The agreement covers extensive intellectual property rights for the most significant AMD-related genetic variants that have been confirmed in multiple clinical studies around the world.

The portfolio being licensed has been consolidated from major US universities that have spearheaded genetic and clinical AMD research during the last decade.

Home AMD detector approved. After successful clinical studies, Notal Vision's ForeseeHome AMD Monitor has received Section 510k clearance from the FDA.

The ForeseeHome AMD Monitor is the first ophthalmic device linking patients and doctors between eye exams for ongoing monitoring of AMD. Patients complete a frequent but brief exam on the ForeseeHome Monitor in their own home, with data transmitted to the patients' eyecare physician and the Notal Vision Data Monitoring Center.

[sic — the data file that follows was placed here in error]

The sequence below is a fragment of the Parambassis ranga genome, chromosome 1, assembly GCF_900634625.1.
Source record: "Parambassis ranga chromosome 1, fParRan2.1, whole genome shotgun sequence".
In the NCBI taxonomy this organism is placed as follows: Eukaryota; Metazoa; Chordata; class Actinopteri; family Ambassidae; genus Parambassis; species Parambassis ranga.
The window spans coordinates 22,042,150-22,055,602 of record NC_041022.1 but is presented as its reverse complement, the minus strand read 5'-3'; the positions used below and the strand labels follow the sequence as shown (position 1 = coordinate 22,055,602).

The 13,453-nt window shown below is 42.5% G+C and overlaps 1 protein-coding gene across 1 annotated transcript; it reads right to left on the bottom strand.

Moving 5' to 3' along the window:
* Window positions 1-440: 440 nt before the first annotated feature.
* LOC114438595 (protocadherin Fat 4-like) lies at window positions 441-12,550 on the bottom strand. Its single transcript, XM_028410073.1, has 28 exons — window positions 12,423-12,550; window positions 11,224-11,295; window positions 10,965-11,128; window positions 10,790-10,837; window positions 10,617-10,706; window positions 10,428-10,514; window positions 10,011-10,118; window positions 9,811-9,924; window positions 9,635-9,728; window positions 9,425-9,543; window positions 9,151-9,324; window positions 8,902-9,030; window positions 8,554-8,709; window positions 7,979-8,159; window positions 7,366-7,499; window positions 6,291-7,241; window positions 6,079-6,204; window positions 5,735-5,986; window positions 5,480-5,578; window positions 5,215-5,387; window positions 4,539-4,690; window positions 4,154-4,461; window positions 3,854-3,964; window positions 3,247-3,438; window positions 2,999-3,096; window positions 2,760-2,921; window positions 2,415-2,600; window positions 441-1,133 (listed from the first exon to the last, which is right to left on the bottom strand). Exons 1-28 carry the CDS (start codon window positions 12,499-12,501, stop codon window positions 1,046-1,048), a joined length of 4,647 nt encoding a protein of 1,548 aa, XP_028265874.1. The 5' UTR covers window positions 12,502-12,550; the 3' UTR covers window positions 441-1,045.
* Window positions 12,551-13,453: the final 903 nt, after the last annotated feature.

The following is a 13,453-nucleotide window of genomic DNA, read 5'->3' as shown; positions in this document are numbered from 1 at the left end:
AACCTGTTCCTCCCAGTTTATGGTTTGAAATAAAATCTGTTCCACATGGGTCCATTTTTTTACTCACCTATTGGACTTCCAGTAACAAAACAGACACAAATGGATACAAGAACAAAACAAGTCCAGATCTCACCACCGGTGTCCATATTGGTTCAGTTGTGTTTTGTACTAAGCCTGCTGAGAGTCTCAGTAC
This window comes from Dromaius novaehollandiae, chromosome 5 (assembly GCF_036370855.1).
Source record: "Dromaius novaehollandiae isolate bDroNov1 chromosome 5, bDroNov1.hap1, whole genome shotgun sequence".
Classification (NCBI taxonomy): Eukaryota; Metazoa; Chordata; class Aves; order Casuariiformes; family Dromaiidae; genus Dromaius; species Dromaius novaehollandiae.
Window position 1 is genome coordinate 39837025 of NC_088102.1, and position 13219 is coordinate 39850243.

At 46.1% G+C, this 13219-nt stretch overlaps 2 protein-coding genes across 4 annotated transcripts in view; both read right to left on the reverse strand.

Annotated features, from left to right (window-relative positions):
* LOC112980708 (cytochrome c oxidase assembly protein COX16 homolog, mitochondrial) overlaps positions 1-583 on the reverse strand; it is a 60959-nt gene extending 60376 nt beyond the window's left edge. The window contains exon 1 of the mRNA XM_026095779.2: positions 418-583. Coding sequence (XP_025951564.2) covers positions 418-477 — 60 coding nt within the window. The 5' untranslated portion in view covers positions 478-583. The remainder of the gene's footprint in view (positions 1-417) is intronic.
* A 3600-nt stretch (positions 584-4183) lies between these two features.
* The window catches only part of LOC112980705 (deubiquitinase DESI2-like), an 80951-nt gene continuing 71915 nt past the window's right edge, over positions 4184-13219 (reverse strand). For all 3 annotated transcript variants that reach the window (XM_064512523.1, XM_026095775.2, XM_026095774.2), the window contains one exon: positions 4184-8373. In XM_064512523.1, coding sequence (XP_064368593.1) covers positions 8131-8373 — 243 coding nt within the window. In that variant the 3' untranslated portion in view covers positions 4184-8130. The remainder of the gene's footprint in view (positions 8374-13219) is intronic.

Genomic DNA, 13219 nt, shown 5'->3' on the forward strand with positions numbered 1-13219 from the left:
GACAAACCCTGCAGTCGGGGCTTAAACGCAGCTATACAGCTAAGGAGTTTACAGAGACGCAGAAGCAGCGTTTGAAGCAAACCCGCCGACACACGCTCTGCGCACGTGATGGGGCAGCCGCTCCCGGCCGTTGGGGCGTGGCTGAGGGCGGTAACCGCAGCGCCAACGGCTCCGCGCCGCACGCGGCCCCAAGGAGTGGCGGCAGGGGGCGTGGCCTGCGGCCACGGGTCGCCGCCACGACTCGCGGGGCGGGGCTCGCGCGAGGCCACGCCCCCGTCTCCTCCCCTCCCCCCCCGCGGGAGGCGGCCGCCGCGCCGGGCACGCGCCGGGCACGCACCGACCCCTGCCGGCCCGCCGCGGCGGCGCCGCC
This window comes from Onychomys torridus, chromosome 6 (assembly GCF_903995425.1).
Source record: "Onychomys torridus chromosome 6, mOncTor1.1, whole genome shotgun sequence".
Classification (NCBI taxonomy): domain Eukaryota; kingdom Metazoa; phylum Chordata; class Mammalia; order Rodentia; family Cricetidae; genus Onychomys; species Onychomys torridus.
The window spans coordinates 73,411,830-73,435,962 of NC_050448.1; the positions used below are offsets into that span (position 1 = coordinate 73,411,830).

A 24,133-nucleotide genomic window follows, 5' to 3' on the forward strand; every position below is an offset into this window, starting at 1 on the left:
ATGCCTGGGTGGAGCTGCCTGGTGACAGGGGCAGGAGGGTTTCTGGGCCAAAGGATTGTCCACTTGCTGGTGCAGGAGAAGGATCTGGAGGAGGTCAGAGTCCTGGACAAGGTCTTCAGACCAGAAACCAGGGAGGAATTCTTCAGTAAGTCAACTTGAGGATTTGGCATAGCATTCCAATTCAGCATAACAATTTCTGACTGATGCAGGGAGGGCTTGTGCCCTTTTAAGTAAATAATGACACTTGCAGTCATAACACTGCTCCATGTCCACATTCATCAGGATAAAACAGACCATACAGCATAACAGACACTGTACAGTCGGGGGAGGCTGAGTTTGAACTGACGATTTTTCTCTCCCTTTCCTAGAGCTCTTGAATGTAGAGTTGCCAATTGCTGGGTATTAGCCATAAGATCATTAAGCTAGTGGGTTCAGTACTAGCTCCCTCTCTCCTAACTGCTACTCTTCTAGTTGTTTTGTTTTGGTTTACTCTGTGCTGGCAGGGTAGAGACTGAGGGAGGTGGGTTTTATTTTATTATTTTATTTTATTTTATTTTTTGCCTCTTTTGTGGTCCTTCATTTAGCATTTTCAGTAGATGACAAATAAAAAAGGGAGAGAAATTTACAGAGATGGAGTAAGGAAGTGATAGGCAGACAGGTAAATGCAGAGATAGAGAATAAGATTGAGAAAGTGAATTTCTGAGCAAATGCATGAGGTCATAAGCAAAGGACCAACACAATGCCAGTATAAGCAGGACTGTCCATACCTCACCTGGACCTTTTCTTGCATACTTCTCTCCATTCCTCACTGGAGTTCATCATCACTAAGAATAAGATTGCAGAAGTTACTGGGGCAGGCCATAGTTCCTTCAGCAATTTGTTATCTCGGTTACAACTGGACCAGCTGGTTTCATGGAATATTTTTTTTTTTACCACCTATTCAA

GA and anti-VEGF drugs. Scientists at Schepens Eye Research Institute have found that when the eye is missing a diffusible form of VEGF, the retina shows defects similar to those presenting in geographic atrophy (GA). This finding, published in a recent issue of Proceedings of the National Academy of Sciences (PNAS), may have validity as it not only increases the understanding of the causes of GA, but it may also impact the use of anti-VEGF drugs, such as Lucentis, which are designed to neutralize VEGF.